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As Governments Withdraw, Private Travel Insurers Tune Up

Ontario’s proposal to stop paying travellers’ out-of-country medical emergency costs is expected to raise private travel insurance premiums by between 7 and 13 per cent, according to industry sources, even though the provincial share of fees paid to foreign health care providers are minimal at best—perhaps 5 per cent.

And though such increases will be felt most acutely by snowbirds who spend several months out of Canada each year—primarily in the US—the effects should also awaken cross-border shoppers and weekenders to the reality that accidents and medical emergencies can happen anywhere, at any time, making them just as vulnerable as snowbirds.  

According to figures just released by the Conference Board of Canada (CBoC), 71.9 per cent of Ontarians surveyed claim they had some form of travel insurance on their last outbound trip. For Canadians as a whole, that was 76 per cent. And of those who were uninsured, 49.6 per cent didn’t think insurance was necessary. Alarmingly, 57.3 per cent of 55-plus-year-olds who travelled without insurance on their last trip didn’t think it was necessary, exploding the myth that it is only the young who ignore the risk of travelling abroad without private coverage.

What this suggests is that if Ontario goes through with its plan, which is not in compliance with the Canada Health Act (see our last post), other provinces are likely to follow.

It also casts concerns about whether the Ministry of Health and Long-Term Care will continue to partner with travel insurers in facilitating hospital bed placements for injured or seriously ill travellers requiring repatriation to hospitals in their communities. This is a huge problem which continues to force travel insurers to maintain their clients in super-expensive foreign hospitals instead of having them cared for close to home.

For travel insurers, the market grows—and so do the responsibilities

Managing travel insurance benefits in locations around the world is time-consuming and costly: it can involve monitoring quality of care; paying foreign providers; conferring with foreign doctors and nursing staff in their own languages; transmitting medical records instantly to medical professionals at the site of an accident or emergency; locating and repatriating injured or ill customers from distant and sometimes remote locations; keeping anxious families abreast of their loved ones’ condition, and more. The travel insurance industry has developed a remarkable sophistication since the early 1990s when provincial governments cut their reimbursements and thrust the weight of responsibility for the care of Canada’s travellers on their own shoulders.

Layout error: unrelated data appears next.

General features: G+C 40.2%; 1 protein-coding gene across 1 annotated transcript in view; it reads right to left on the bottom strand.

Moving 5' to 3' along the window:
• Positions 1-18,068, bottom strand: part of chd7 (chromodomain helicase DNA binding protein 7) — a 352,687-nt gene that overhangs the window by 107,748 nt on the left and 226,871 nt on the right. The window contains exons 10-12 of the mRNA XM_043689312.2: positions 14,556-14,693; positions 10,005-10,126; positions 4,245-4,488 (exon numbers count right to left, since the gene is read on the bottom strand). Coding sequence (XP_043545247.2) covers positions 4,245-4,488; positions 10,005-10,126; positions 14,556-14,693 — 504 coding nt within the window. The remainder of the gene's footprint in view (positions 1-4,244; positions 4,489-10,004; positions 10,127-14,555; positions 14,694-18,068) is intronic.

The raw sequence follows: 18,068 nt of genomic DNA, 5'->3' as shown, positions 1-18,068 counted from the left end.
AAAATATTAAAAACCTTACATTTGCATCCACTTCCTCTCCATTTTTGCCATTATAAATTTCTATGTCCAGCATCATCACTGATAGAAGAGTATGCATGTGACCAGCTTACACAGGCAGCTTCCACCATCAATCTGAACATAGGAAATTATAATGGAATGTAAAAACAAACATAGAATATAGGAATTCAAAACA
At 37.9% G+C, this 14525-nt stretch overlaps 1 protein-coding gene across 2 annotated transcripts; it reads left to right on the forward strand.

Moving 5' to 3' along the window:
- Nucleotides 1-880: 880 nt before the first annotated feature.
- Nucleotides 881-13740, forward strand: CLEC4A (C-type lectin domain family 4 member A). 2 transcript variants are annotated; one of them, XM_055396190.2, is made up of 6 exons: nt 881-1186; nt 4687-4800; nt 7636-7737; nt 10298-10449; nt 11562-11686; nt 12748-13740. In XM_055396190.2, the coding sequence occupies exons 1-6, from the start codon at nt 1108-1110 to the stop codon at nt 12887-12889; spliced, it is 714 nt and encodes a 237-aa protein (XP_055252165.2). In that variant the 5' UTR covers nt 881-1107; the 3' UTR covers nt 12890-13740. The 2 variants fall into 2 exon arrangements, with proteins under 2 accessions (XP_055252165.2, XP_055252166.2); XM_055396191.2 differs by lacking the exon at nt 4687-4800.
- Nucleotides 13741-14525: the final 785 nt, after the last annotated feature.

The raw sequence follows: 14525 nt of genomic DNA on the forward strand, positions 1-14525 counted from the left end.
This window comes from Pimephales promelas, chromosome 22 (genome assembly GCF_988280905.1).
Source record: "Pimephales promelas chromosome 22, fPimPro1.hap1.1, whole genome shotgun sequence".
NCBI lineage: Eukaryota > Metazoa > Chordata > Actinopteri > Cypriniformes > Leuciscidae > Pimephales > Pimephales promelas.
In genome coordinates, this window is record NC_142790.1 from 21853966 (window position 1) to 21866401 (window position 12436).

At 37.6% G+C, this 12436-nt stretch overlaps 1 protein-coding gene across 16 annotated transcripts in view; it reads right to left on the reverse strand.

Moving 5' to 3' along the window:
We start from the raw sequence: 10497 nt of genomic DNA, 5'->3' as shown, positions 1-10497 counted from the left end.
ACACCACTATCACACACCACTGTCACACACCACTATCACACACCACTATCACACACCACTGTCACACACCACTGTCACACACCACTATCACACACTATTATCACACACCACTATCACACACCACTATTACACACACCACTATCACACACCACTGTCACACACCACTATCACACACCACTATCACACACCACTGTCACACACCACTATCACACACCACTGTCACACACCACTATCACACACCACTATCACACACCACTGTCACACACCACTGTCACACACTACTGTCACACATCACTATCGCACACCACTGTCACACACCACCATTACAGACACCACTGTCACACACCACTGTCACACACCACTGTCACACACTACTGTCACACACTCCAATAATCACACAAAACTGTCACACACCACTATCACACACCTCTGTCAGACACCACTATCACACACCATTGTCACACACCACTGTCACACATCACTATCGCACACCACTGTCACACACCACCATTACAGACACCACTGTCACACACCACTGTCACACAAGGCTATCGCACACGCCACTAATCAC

And since that time, the costs of medical care have also increased exponentially. Canada and Western Europe have some of the highest health care costs—between 11 and 12 per cent of their respective GDPs, and in the US it’s over 17 per cent. Consequently, travel insurers must maintain well-honed relationships with emergency assistance specialists in virtually every country in the world, compete for access to the best international provider networks, and be backed up by case management services, health care cost analysis and billing specialists, ground transport providers, medical escort and repatriation services and occasionally local funeral directors, and deal with them across multiple time zones and in many different languages.

According to the CBoC, Canadians made more than 33 million trips out of the country in 2018, three-quarters of them for leisure. That’s the highest number since 2014 and prospects are for a continuation of that trend. With the prospect of higher travel insurance premiums on the way, we can only suggest you look for any early bird specials you can get, and make sure you know what you are buying—the exclusions as well as the benefits. This is a serious purchase—even for the day-trippers.


Travel freely, travel blissfully. We cover Canadian Travellers with travel medical insurance and non-medical travel insurance such as trip cancellation, trip interruption, and baggage worldwide. We’ve got it all taken care of. For more information, visit https://www.ingleinternational.com/en/travel-insurance/canadian-travellers, call us at 1-800-360-3234 or email us at helpline@ingleinternational.com.